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Questions Kick Off District Judge’s Race
Wednesday, November 13, 2013 • Posted November 14, 2013

Filing has just begun for the 2014 General Elections, yet the race for the office of 424th District Judge has already started. Incumbent Judge Dan Mills is being challenged by Lampasas lawyer Evan Stubbs.

Stubbs, a native of Johnson City, who now resides in Burnet County with his family, has a law office in the City of Lampasas. While Stubbs now lives securely within the Burnet County limits, there has been a document making the rounds that challenges whether or not he has lived in the county for the requisite two years prior to November 4, 2014, the date of the general election.

In a response to the document, Stubbs asserts that his opponent, Judge Mills is responsible for it, saying, “My opponent has provided several of you with information challenging my legal qualifications to run against him for judge of the 424th Judicial District of Texas, which covers Burnet, Blanco, Llano and San Saba Counties. I regret the campaign has taken such a negative turn before the filing period has even opened, but feel I must respond to the residency issue he has raised.”

The numbered document questions the timeline of when and where Stubbs voted and lived over the course of the last two years, beginning with his resignation from the Lampasas City Council in June of 2011, saying that he had purchased property out of the city limits and in Burnet County and that they planned to move there in the near future.

The day after his resignation was submitted, Stubbs registered to vote in Burnet County, giving an address of 3530 Burnet County Road 105 as his new address. The document questions the existence of the address, to which Stubbs replies, “the house has no 9-1-1 sign, no mailbox, and no address numbers that I could find, as of a few days ago when I took our kids out to visit our friend. However, following some research, I believe that the address is actually 3430 instead of 3530 (based on Appraisal District documents), but the house definitely exists, and has for some 80 or 90 or maybe 100 years.”

In the spring of 2012, the Stubbs family began construction on a new home. In October of 2012, records indicate that Stubbs voted in Burnet County, using the address of the new home, on FM 1478 in Burnet County, even though construction was not completed, according to an affidavit of completion submitted by Stubbs, of December 15, 2012. Stubbs said that he changed his address when he went to vote since they had obtained their new house number.

According to the State of Texas Election Code “a voter does not have to have a ‘permanent address’, does not have to use a homestead address, and if a voter owns more than one home a voter chooses which home he/she will use for voter registration.” In addition, the elections administrators of both Blanco and Llano County agreed, “Voter registrars need to know where a voter resides in order to provide the correct precinct number. Voters do not have to have a 911 address, for instance. homeless people can be registered to vote but give an address such as “under the Congress Avenue Bridge.”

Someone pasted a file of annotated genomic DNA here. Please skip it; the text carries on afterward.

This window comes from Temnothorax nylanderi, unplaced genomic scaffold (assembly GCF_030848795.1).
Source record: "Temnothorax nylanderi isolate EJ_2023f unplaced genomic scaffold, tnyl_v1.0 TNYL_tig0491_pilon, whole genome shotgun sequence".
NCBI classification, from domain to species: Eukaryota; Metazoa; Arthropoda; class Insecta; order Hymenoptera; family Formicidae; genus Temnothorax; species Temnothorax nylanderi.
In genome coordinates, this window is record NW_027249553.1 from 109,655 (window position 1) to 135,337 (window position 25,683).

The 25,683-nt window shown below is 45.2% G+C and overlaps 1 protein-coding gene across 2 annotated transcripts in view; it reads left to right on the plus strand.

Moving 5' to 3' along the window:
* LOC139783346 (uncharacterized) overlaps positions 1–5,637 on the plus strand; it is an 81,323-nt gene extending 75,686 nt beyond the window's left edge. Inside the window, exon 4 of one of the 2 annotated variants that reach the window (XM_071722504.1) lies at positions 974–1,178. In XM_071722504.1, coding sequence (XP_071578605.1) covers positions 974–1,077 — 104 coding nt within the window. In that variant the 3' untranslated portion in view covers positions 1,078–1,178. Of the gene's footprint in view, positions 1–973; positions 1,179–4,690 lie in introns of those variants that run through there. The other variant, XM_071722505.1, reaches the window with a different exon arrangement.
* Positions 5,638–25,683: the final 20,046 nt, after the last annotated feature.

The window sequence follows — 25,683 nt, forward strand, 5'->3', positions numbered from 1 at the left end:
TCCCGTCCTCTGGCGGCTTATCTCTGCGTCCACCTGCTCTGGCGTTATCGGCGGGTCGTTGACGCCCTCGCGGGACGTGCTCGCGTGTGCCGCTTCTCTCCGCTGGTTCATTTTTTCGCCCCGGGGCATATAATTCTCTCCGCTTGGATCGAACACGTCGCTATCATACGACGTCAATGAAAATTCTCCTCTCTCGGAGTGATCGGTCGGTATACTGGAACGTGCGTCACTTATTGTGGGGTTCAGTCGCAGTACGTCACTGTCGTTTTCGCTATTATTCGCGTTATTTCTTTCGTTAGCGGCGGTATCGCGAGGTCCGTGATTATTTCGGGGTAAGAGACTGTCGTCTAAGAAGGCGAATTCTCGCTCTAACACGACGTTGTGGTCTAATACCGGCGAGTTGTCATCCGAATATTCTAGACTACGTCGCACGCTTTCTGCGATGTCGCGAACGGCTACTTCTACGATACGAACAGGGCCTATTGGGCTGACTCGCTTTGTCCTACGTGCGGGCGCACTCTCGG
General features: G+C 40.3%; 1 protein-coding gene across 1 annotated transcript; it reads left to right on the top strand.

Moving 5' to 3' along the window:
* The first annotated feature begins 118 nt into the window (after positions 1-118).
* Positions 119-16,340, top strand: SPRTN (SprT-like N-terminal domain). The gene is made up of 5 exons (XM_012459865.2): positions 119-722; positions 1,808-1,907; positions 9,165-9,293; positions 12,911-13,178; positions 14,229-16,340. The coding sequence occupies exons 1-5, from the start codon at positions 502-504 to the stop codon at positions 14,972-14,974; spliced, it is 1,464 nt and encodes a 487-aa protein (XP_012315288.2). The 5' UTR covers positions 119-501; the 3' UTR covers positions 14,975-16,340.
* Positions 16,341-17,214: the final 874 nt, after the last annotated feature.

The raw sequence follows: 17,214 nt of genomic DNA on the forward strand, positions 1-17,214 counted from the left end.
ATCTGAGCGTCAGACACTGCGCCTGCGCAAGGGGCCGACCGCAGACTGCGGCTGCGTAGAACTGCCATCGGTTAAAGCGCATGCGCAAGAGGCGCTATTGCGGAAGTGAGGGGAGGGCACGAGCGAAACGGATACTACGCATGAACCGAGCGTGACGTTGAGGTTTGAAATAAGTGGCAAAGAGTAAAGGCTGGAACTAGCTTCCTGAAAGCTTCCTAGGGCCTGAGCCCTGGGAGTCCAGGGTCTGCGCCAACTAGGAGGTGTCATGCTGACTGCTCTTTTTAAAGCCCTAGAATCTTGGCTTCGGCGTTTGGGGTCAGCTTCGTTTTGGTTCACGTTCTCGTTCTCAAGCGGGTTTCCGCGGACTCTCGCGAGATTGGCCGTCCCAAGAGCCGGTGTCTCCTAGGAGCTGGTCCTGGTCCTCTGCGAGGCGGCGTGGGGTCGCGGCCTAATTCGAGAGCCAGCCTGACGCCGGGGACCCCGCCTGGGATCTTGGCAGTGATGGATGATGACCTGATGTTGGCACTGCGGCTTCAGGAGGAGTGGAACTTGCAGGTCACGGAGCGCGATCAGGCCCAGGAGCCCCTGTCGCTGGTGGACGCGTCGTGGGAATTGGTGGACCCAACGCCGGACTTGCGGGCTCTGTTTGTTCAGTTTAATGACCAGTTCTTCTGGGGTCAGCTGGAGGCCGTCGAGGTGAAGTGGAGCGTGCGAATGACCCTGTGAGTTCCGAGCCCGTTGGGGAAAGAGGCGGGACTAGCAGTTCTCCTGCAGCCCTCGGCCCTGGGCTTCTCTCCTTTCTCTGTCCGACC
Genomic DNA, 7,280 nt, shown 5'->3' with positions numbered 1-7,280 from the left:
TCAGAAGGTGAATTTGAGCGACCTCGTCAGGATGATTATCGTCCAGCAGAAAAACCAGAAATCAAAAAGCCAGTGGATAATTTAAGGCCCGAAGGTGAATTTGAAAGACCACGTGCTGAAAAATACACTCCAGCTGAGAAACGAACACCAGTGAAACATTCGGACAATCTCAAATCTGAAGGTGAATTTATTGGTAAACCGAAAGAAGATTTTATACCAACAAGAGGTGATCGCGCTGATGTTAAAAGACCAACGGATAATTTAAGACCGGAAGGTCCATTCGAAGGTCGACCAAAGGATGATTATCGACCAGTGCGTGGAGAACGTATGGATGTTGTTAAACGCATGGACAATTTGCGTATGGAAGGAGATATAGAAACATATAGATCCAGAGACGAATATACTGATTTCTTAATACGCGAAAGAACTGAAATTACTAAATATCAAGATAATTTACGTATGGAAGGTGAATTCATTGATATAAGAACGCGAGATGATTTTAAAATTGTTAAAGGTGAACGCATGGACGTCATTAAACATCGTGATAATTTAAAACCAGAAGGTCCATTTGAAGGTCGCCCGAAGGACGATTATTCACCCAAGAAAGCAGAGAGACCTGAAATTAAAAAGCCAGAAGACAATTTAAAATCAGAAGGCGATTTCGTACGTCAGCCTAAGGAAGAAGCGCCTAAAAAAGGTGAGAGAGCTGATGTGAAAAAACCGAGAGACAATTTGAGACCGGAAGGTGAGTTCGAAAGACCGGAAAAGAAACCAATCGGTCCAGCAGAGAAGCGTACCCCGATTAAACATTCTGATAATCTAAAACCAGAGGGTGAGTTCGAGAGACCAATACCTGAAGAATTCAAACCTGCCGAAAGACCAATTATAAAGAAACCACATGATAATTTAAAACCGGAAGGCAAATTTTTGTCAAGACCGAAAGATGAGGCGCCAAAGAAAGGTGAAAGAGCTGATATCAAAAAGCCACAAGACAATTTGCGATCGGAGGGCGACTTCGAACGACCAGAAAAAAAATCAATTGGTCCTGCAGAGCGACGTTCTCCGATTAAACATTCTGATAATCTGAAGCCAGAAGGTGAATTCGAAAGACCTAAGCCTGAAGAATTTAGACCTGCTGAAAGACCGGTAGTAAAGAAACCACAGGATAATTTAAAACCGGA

Candidates running for office must register with their party chairs; in local races, that would be the county chairs, however, for District Judge, candidates must register with their state party. When asked about verification of addresses when registering to run, Republican Party Chair Steve Munisteri responded, “There are many factors to consider, but in summary the courts have held it is where you intend for your permanent residence to be not necessarily where you are at the moment. Only way to know for sure is to go to court for a ruling.”

So, while there are rules about how long you must have lived in a county or district to qualify as a candidate, there is so straight forward method for determining whether or not a candidate lives where they say they live. There is no checklist, no known verification system.

Regarding questions about where his wife voted and lived, Stubbs offered, “she is not running for any elected office and her residency is not relevant to anyone other than my opponent in this attempt at a smear campaign.”

Other questions stemming from the aforementioned document regard homestead exemptions – Stubbs filed for one on his Lampasas home for the year 2012, and said that the rule is as long as a married couple only claims one home, it doesn’t matter if they both resided in that home together for that year. Stubbs had filed a homestead exemption on his Lampasas home every year since 2009, according to the Lampasas County Central Appraisal District’s website.

Stubbs filed for a Homestead Exemption on the newly constructed home in March 2013.

Echoing a similar statement made by the State Republican Chair, Stubbs said, “From a legal standpoint, the Texas Supreme Court has stated that, for election purposes; ‘residence depends upon the circumstances surrounding the person involved and largely depends upon an individual’s present intentions. Volition, intention, and action are factors to be considered.’ “

In conclusion, Stubbs said, “My wife and I chose to move back here to raise our kids and to make this place our home. I have chosen to run for this office, and to undergo the inconvenience of making sure that I meet the residency requirements simply because I truly believe that I can make a positive difference for the people of this District.”

Incumbent Judge Dan Mills did not offer any comments, but said that he would let the voters consider the information and make their own judgment.

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